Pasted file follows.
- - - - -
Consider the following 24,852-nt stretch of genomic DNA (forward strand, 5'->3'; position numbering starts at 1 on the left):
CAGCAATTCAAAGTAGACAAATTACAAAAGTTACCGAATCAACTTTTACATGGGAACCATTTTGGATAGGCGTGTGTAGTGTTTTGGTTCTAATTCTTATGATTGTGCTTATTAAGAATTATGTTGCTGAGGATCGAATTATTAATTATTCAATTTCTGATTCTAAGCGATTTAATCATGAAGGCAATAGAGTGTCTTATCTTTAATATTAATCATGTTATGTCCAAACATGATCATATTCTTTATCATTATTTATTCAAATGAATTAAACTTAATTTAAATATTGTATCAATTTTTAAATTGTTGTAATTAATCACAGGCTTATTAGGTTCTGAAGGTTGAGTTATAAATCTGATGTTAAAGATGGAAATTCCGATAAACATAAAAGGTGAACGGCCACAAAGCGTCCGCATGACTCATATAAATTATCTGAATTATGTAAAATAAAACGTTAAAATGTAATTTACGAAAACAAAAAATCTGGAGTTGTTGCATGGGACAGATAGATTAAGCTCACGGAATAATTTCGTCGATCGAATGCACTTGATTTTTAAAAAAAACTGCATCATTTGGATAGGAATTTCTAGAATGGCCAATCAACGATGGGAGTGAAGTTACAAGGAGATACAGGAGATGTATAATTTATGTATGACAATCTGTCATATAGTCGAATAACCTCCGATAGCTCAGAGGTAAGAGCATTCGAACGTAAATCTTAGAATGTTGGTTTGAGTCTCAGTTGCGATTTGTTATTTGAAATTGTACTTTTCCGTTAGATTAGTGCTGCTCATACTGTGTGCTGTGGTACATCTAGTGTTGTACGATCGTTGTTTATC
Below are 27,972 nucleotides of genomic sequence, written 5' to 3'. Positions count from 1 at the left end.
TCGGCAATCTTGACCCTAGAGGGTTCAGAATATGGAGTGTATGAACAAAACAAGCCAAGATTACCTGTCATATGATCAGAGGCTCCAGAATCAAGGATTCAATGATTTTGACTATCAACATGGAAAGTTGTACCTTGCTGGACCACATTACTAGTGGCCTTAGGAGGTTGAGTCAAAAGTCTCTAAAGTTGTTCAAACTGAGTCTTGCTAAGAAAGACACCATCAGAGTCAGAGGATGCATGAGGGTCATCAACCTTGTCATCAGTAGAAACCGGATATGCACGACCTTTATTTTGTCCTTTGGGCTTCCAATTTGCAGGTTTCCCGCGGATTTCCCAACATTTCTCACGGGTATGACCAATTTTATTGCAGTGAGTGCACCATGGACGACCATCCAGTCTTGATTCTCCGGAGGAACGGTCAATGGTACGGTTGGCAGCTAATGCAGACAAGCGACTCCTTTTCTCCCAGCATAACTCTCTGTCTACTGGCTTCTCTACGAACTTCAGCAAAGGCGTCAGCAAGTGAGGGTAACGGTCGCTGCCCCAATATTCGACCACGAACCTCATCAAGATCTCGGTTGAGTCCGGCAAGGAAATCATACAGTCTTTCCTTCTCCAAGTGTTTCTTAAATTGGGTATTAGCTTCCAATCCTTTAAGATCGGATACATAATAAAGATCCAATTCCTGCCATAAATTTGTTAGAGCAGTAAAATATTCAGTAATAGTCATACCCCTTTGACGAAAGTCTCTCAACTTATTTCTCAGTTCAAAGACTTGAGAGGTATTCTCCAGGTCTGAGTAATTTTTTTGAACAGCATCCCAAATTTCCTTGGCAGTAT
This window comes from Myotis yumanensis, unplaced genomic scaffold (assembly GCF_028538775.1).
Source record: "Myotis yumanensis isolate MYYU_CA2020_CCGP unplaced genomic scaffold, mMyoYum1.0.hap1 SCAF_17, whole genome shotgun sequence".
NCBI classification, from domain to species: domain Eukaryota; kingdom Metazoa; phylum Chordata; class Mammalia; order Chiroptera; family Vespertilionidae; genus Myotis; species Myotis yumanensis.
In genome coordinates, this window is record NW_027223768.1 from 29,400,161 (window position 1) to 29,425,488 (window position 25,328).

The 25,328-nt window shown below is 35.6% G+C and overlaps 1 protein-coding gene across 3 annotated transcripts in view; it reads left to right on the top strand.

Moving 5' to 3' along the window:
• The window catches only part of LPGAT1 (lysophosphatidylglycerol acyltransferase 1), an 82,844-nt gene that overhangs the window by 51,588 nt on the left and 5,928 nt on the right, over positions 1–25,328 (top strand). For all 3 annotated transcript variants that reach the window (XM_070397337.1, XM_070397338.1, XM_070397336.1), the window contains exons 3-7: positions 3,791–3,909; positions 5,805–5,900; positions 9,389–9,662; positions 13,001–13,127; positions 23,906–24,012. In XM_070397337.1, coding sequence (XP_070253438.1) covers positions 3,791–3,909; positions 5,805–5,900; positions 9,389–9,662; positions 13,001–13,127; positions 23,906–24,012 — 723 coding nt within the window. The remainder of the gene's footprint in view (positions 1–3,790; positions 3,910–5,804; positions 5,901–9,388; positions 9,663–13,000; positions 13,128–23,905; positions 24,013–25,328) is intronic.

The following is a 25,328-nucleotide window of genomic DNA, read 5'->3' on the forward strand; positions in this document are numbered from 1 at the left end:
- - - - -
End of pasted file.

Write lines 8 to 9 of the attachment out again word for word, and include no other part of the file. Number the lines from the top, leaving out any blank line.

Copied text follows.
In genome coordinates, this window is record NW_027223768.1 from 29,400,161 (window position 1) to 29,425,488 (window position 25,328).

The 25,328-nt window shown below is 35.6% G+C and overlaps 1 protein-coding gene across 3 annotated transcripts in view; it reads left to right on the top strand.